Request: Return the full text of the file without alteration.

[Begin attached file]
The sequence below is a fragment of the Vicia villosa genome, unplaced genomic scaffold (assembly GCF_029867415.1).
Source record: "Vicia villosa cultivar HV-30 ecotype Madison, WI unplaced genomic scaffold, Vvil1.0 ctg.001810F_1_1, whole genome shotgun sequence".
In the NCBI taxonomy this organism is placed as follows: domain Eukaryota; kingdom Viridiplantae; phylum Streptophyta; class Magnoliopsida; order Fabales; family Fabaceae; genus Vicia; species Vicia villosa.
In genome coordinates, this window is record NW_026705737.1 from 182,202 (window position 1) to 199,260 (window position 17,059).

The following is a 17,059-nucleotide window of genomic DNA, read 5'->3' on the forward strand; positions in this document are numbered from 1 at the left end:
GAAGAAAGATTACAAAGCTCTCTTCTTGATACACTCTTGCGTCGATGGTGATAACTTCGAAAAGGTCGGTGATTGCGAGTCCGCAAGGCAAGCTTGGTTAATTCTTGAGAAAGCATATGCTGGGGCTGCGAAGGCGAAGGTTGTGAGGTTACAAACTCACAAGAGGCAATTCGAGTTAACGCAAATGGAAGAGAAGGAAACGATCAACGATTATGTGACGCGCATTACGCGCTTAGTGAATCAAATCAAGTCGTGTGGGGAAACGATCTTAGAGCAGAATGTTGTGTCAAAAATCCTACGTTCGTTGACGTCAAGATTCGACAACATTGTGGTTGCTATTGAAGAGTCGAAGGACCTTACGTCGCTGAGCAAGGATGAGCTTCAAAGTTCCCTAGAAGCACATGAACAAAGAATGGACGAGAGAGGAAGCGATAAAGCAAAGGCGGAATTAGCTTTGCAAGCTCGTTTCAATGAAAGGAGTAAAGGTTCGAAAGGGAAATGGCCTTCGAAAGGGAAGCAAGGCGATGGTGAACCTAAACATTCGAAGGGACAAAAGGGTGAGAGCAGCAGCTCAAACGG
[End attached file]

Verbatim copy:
The sequence below is a fragment of the Vicia villosa genome, unplaced genomic scaffold (assembly GCF_029867415.1).
Source record: "Vicia villosa cultivar HV-30 ecotype Madison, WI unplaced genomic scaffold, Vvil1.0 ctg.001810F_1_1, whole genome shotgun sequence".
In the NCBI taxonomy this organism is placed as follows: domain Eukaryota; kingdom Viridiplantae; phylum Streptophyta; class Magnoliopsida; order Fabales; family Fabaceae; genus Vicia; species Vicia villosa.
In genome coordinates, this window is record NW_026705737.1 from 182,202 (window position 1) to 199,260 (window position 17,059).

The following is a 17,059-nucleotide window of genomic DNA, read 5'->3' on the forward strand; positions in this document are numbered from 1 at the left end:
GAAGAAAGATTACAAAGCTCTCTTCTTGATACACTCTTGCGTCGATGGTGATAACTTCGAAAAGGTCGGTGATTGCGAGTCCGCAAGGCAAGCTTGGTTAATTCTTGAGAAAGCATATGCTGGGGCTGCGAAGGCGAAGGTTGTGAGGTTACAAACTCACAAGAGGCAATTCGAGTTAACGCAAATGGAAGAGAAGGAAACGATCAACGATTATGTGACGCGCATTACGCGCTTAGTGAATCAAATCAAGTCGTGTGGGGAAACGATCTTAGAGCAGAATGTTGTGTCAAAAATCCTACGTTCGTTGACGTCAAGATTCGACAACATTGTGGTTGCTATTGAAGAGTCGAAGGACCTTACGTCGCTGAGCAAGGATGAGCTTCAAAGTTCCCTAGAAGCACATGAACAAAGAATGGACGAGAGAGGAAGCGATAAAGCAAAGGCGGAATTAGCTTTGCAAGCTCGTTTCAATGAAAGGAGTAAAGGTTCGAAAGGGAAATGGCCTTCGAAAGGGAAGCAAGGCGATGGTGAACCTAAACATTCGAAGGGACAAAAGGGTGAGAGCAGCAGCTCAAACGG